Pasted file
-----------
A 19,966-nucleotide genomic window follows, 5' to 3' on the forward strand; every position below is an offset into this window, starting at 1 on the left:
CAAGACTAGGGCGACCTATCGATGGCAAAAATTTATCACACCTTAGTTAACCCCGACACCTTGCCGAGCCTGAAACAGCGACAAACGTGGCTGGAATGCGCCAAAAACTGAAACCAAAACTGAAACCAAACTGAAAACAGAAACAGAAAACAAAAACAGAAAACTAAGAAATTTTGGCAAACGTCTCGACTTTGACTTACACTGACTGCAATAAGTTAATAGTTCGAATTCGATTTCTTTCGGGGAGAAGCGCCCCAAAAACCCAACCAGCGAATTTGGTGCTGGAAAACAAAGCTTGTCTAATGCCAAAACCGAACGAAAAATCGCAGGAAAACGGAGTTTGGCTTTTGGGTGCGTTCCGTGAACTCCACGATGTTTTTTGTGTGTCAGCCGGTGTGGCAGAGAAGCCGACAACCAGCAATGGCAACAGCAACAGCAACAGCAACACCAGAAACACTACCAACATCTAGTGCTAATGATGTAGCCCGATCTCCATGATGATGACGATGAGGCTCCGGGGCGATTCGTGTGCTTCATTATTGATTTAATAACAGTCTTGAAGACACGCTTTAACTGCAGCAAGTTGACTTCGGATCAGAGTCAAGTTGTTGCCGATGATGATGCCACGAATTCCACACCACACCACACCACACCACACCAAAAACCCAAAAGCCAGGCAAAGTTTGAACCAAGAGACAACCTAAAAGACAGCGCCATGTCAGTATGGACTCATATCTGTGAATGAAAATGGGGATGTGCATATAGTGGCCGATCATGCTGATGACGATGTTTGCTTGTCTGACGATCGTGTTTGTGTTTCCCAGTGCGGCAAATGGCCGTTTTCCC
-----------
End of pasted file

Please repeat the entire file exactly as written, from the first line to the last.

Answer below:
A 19,966-nucleotide genomic window follows, 5' to 3' on the forward strand; every position below is an offset into this window, starting at 1 on the left:
CAAGACTAGGGCGACCTATCGATGGCAAAAATTTATCACACCTTAGTTAACCCCGACACCTTGCCGAGCCTGAAACAGCGACAAACGTGGCTGGAATGCGCCAAAAACTGAAACCAAAACTGAAACCAAACTGAAAACAGAAACAGAAAACAAAAACAGAAAACTAAGAAATTTTGGCAAACGTCTCGACTTTGACTTACACTGACTGCAATAAGTTAATAGTTCGAATTCGATTTCTTTCGGGGAGAAGCGCCCCAAAAACCCAACCAGCGAATTTGGTGCTGGAAAACAAAGCTTGTCTAATGCCAAAACCGAACGAAAAATCGCAGGAAAACGGAGTTTGGCTTTTGGGTGCGTTCCGTGAACTCCACGATGTTTTTTGTGTGTCAGCCGGTGTGGCAGAGAAGCCGACAACCAGCAATGGCAACAGCAACAGCAACAGCAACACCAGAAACACTACCAACATCTAGTGCTAATGATGTAGCCCGATCTCCATGATGATGACGATGAGGCTCCGGGGCGATTCGTGTGCTTCATTATTGATTTAATAACAGTCTTGAAGACACGCTTTAACTGCAGCAAGTTGACTTCGGATCAGAGTCAAGTTGTTGCCGATGATGATGCCACGAATTCCACACCACACCACACCACACCACACCAAAAACCCAAAAGCCAGGCAAAGTTTGAACCAAGAGACAACCTAAAAGACAGCGCCATGTCAGTATGGACTCATATCTGTGAATGAAAATGGGGATGTGCATATAGTGGCCGATCATGCTGATGACGATGTTTGCTTGTCTGACGATCGTGTTTGTGTTTCCCAGTGCGGCAAATGGCCGTTTTCCC